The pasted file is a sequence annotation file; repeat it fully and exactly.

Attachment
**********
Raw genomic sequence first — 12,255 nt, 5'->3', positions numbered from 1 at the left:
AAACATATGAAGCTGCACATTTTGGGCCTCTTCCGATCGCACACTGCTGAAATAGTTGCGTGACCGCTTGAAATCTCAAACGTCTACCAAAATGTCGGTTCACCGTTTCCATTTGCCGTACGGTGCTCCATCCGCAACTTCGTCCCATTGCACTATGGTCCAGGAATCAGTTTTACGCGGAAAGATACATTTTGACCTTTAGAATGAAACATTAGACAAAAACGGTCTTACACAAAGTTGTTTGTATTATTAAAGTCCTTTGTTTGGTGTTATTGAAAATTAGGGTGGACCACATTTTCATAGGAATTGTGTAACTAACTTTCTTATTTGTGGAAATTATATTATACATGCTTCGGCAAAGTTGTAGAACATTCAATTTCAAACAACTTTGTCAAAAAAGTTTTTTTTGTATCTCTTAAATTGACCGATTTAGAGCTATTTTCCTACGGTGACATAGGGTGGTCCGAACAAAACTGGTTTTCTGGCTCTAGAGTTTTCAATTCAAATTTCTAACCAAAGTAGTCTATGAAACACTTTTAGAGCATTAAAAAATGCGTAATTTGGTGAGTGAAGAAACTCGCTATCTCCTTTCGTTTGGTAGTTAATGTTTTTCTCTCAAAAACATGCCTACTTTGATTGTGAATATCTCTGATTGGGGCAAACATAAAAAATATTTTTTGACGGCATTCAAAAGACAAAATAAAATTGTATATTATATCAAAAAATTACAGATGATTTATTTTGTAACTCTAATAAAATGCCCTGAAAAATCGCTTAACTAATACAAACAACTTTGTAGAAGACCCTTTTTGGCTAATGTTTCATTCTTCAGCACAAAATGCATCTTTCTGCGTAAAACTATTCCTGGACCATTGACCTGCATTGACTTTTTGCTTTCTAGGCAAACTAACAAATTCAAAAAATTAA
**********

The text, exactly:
Raw genomic sequence first — 12,255 nt, 5'->3', positions numbered from 1 at the left:
AAACATATGAAGCTGCACATTTTGGGCCTCTTCCGATCGCACACTGCTGAAATAGTTGCGTGACCGCTTGAAATCTCAAACGTCTACCAAAATGTCGGTTCACCGTTTCCATTTGCCGTACGGTGCTCCATCCGCAACTTCGTCCCATTGCACTATGGTCCAGGAATCAGTTTTACGCGGAAAGATACATTTTGACCTTTAGAATGAAACATTAGACAAAAACGGTCTTACACAAAGTTGTTTGTATTATTAAAGTCCTTTGTTTGGTGTTATTGAAAATTAGGGTGGACCACATTTTCATAGGAATTGTGTAACTAACTTTCTTATTTGTGGAAATTATATTATACATGCTTCGGCAAAGTTGTAGAACATTCAATTTCAAACAACTTTGTCAAAAAAGTTTTTTTTGTATCTCTTAAATTGACCGATTTAGAGCTATTTTCCTACGGTGACATAGGGTGGTCCGAACAAAACTGGTTTTCTGGCTCTAGAGTTTTCAATTCAAATTTCTAACCAAAGTAGTCTATGAAACACTTTTAGAGCATTAAAAAATGCGTAATTTGGTGAGTGAAGAAACTCGCTATCTCCTTTCGTTTGGTAGTTAATGTTTTTCTCTCAAAAACATGCCTACTTTGATTGTGAATATCTCTGATTGGGGCAAACATAAAAAATATTTTTTGACGGCATTCAAAAGACAAAATAAAATTGTATATTATATCAAAAAATTACAGATGATTTATTTTGTAACTCTAATAAAATGCCCTGAAAAATCGCTTAACTAATACAAACAACTTTGTAGAAGACCCTTTTTGGCTAATGTTTCATTCTTCAGCACAAAATGCATCTTTCTGCGTAAAACTATTCCTGGACCATTGACCTGCATTGACTTTTTGCTTTCTAGGCAAACTAACAAATTCAAAAAATTAA